I’ve said this a lot of times: We can always debate how we got into the mess and ask difficult questions later, but it’s not helpful in the heat of a crisis if people are being too critical or are trying to be too helpful. It doesn’t lead to the right answer.
For example, as the lead independent director of Bank of America, part of my role is to keep the board informed when we’re in the midst of some of these challenges and surprises while at the same time giving management the latitude and support they need to address any of the issues that are coming up.
Finding that right balance between giving the CEO and the senior management advice, asking appropriate questions, testing their rationale and assumptions and understanding the worst-case scenarios, that’s the board’s responsibility. And that approach is more effective than being overbearing and challenging every aspect of what the management team is doing or planning to do.
It’s a difficult thing, I’m sure, for experienced leaders to be in a discussion about a crisis and not leap in with solutions.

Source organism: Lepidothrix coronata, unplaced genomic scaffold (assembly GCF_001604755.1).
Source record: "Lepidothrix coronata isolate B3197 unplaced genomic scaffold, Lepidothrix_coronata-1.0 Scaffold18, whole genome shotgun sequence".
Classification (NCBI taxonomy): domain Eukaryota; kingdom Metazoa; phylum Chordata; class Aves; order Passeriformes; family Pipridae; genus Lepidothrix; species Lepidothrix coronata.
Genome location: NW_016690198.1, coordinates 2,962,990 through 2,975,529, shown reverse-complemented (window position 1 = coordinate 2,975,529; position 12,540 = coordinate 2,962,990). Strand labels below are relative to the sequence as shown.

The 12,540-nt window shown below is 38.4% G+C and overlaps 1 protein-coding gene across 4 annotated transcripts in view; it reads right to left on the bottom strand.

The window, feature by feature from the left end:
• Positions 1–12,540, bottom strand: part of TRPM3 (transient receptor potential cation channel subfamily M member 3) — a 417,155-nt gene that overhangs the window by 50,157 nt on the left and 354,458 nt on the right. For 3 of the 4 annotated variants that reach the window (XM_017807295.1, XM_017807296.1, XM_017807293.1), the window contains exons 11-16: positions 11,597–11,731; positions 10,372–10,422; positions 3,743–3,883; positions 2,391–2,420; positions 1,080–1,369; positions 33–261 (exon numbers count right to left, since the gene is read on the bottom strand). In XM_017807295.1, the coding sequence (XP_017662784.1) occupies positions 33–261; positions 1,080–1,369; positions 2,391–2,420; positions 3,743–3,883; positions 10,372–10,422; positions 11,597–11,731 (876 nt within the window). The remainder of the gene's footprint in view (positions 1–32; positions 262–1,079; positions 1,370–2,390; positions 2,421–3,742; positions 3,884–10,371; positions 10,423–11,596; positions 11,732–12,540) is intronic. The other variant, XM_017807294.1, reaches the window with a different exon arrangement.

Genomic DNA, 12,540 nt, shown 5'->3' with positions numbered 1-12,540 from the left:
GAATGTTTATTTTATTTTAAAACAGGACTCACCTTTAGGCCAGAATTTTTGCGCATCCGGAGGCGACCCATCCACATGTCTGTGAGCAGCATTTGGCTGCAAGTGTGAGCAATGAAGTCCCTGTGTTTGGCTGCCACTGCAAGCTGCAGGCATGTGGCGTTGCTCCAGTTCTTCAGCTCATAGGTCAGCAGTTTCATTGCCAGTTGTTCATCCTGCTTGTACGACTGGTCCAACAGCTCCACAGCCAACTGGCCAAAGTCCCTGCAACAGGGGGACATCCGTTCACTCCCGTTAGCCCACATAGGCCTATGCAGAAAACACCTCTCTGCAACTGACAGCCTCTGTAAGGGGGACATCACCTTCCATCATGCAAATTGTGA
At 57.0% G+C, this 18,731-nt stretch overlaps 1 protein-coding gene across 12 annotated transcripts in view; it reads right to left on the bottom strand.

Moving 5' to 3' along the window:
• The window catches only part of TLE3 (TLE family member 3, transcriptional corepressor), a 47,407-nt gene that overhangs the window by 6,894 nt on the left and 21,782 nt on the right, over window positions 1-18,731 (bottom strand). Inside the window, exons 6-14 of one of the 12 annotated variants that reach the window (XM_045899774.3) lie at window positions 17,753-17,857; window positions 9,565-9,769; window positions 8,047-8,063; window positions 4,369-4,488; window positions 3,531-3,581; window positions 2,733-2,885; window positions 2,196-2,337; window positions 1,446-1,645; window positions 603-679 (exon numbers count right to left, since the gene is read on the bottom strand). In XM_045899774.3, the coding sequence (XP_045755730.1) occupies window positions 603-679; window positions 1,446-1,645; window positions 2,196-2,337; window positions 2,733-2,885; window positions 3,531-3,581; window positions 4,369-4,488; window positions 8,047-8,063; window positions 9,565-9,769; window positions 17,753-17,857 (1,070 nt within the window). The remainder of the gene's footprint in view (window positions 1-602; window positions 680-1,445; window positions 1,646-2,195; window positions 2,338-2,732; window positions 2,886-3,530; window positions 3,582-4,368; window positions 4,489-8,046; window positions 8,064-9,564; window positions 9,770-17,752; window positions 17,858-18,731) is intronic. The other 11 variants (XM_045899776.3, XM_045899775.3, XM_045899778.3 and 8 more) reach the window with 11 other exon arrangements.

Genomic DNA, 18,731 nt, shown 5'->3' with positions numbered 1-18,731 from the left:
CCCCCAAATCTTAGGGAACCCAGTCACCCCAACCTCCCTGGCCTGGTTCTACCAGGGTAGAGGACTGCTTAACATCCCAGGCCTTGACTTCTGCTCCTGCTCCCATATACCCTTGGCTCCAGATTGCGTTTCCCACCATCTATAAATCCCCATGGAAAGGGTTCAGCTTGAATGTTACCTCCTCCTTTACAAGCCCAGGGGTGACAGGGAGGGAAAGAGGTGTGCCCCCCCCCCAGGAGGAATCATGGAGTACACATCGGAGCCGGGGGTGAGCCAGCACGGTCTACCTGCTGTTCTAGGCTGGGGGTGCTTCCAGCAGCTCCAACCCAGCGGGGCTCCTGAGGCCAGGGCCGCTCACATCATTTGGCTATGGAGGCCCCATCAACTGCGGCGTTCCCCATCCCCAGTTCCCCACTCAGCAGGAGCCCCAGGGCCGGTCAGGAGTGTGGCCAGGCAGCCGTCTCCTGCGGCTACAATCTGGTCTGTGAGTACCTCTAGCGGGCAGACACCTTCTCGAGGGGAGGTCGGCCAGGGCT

The worst thing I’ve seen happen is that you distract management from where they should be focused and into responding to questions from directors or others that, yes, may be good questions but aren’t appropriate for right now. We have an immediate crisis we have to deal with, we’ll have time to get to those at a later point.
That’s where board leadership steps up. Part of my role, along with working with [BofA’s CEO Brian Moynihan] and the management team, is to make sure that, yes, the board is informed, but at the same time there are things that they need to be doing, and they need to be able to focus on the task at hand.
In the midst of a crisis, it’s, “How can we help you?” and then standing back and taking an objective view, as opposed to “Let me tell you what you should be doing.” That’s hard for boards because the directors want to tell and direct when what you need to do is listen and respond, particularly in the midst of a crisis.
What do you see as the most important factors that contribute to a successful board-management relationship?